Jeanne Lenzer, associate editor of The BMJ (British Medical Journal) takes a close look at just how industry influences medicine and with the help of the FDA, supports the agenda of the very industries it is supposed to regulate.
In this published expose, a little known foundation, The Reagan-Udall Foundation, a public charity, was established a decade ago to fill the gaps left by a seriously underfunded U.S. Food and Drug Administration (FDA).
The foundation's mission was to analyze dangers emerging from new products the FDA oversees. The FDA does little to forecast dangers and proactively prevent them. Reactively, it allows the industries it regulates to quietly recall dangerous drugs and devices. (There have been exceptions, ie; dangerous dog food Instead it allow industry to conduct its own voluntary recalls of problematic products.)
Instead of doubling funding of the FDA so it could do a better job protecting Americans, something the Institute of Medicine (IOM) had already recommended, the FDA budget rose just 19% from 2006 to 2016.
Congress also demanded the FDA contribute somewhere from $500,000 to $1.2 million to the newly formed foundation, which was already the recipient of funding from drug and medical device manufacturers.
Between 2009 and 2013 the Reagan-Udall Foundation reported about 22% of its revenue came from the FDA, 39% from industry and 38% from not-for-profit entities such as trade associations for the pharmaceutical industry.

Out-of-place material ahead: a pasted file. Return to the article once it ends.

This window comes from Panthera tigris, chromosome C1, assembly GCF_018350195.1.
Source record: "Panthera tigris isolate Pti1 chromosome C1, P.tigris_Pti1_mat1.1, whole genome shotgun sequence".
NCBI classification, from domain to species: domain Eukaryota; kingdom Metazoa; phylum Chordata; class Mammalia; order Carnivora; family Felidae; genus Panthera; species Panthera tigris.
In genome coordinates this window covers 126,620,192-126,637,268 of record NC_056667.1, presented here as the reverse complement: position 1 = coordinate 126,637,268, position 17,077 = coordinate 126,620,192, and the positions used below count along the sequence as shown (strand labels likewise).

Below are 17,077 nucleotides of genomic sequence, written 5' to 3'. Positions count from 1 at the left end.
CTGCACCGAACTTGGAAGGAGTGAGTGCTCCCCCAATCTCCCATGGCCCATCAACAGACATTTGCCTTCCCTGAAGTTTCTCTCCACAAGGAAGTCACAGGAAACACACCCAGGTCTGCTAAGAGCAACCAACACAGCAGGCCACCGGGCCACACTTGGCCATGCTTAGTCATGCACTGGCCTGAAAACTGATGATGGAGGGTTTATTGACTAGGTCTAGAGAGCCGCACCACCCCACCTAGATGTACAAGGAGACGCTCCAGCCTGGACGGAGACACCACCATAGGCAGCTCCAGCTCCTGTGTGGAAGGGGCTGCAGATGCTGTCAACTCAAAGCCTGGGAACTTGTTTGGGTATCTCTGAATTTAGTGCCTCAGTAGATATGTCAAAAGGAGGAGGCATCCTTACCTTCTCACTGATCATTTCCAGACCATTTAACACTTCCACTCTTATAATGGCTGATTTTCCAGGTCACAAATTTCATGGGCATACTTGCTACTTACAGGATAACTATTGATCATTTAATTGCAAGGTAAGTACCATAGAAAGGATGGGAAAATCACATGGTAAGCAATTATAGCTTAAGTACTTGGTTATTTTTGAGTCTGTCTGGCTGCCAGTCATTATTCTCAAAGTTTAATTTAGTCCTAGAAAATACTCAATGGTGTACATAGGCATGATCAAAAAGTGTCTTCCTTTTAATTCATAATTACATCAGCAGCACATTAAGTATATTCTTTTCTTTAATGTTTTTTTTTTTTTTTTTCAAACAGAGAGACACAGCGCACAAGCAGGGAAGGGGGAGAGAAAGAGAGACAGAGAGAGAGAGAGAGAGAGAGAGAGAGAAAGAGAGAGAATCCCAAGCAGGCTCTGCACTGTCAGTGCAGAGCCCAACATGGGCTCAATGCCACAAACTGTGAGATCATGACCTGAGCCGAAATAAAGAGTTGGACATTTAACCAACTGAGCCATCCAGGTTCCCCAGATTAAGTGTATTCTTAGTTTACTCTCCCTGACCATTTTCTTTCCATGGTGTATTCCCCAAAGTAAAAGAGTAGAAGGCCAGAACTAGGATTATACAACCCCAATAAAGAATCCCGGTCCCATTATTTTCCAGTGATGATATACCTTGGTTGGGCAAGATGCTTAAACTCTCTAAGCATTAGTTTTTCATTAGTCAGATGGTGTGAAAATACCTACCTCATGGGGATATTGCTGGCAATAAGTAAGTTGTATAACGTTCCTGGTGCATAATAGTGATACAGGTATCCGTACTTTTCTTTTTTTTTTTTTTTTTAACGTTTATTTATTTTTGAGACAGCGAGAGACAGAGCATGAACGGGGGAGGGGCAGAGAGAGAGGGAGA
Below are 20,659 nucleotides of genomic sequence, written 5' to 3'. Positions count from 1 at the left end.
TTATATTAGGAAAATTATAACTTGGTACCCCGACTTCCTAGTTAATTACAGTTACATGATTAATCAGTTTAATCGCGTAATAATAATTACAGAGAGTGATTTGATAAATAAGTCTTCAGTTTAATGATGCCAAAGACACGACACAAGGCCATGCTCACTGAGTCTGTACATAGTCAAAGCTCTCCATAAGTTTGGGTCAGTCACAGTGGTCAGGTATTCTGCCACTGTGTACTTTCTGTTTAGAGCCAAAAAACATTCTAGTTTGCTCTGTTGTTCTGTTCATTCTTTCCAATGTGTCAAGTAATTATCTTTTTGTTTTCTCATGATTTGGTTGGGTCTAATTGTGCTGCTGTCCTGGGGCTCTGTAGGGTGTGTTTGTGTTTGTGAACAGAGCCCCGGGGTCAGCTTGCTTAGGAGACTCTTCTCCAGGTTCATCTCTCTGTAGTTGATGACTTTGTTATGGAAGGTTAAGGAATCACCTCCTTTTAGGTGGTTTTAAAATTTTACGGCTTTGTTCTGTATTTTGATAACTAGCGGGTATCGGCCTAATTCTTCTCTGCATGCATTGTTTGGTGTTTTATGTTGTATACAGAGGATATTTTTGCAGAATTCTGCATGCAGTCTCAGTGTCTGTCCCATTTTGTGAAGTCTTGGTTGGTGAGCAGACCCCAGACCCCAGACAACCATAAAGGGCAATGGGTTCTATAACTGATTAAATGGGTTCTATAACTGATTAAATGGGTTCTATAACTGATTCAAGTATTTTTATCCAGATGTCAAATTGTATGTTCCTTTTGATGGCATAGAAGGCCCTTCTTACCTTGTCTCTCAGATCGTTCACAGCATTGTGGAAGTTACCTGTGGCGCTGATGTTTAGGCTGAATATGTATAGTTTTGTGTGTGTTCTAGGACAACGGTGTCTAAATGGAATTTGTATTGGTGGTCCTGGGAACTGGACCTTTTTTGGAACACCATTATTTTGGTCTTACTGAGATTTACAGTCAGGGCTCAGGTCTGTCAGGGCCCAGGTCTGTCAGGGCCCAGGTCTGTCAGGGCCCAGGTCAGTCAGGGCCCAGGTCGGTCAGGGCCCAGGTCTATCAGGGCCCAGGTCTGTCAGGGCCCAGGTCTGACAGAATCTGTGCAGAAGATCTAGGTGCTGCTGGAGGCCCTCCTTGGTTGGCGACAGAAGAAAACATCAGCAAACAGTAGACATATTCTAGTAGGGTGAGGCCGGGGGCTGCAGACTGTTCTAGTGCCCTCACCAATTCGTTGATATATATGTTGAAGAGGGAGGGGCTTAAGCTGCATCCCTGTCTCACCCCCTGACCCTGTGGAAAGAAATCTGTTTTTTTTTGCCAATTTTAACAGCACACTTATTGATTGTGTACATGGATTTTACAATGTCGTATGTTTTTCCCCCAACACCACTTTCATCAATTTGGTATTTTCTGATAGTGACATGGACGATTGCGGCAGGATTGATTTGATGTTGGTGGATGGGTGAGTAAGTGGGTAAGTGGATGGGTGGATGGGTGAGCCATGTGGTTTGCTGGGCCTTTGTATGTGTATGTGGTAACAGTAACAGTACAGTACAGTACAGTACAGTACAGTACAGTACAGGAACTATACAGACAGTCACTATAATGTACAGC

Some felt the foundation was essentially a front for industry. The mission was already co-mingled with the FDA. With little oversight, industry could dictate how funds, some taxpayer funds, would be used.
The Reagan-Udall Foundation responded that it would follow conflict of industry rules.
However, Lenzer reports:
Of 14 board members, only four could come from FDA regulated industries. As it stands now, of the 13 board members, nine have or had financial ties to industry, writes Lenzer. They include a director at Johnson & Johnson (Mark McClellan), and a chief executive of the medical device lobbying group, AdvaMed (Pamela Bailey), among others.
FDA Commissioner Robert Califf announced a foundation project to analyze big data to identify safety issues – Innovation in Medical Evidence Development and Surveillance (IMEDS) was born.
New FDA Commissioner Scott Gottlieb, a recipient of drug and medical device industry fees, has promised to slash regulations for industry so it is not burdened with lengthy clinical trials. Most readers already understand that the 510(k) clearance process involves a few thousand dollars and paperwork, which hardly could be considered a burden. Class II medical devices, such as mesh, are cleared through the 510(k) clearance to sell process.
Big data analysis includes insurance claims, electronic health records, registries, the FDA’s Sentinel system, and social media. It is less likely to yield usable adverse events data than large randomized controlled trials, and more likely to yield biased results, reports Lenzer.
Big data analysis is promoted by the industry-backed foundation and by industry-backed 21st Century Cures Act. http://www.cmaj.ca/content/174/5/635
Lenzer tells MND “Big Data are bad for providing evidence of efficacy and bad for harms detection.
“Regarding “Harms,” - Contrary to expectations, Big Data have proved to be very poor at detecting harms, according to studies that have examined the question.
RCTs (randomized controlled trials) are poor at detecting harms, but Big Data have proved even worse – far worse.
Regarding “Efficacy - Big Data are, by definition, observational data – something that can only detect associations, not causation and even many of the associations will be false due to the sheer number of data points that can be examined.”
The foundation can avoid an inquiry through a Freedom of Information Act request, that the FDA is required by law to respond to.
Big data’s big bias: bringing noise and conflicts to US drug regulation, BMJ 2017; 358:j3275, July 18, 2017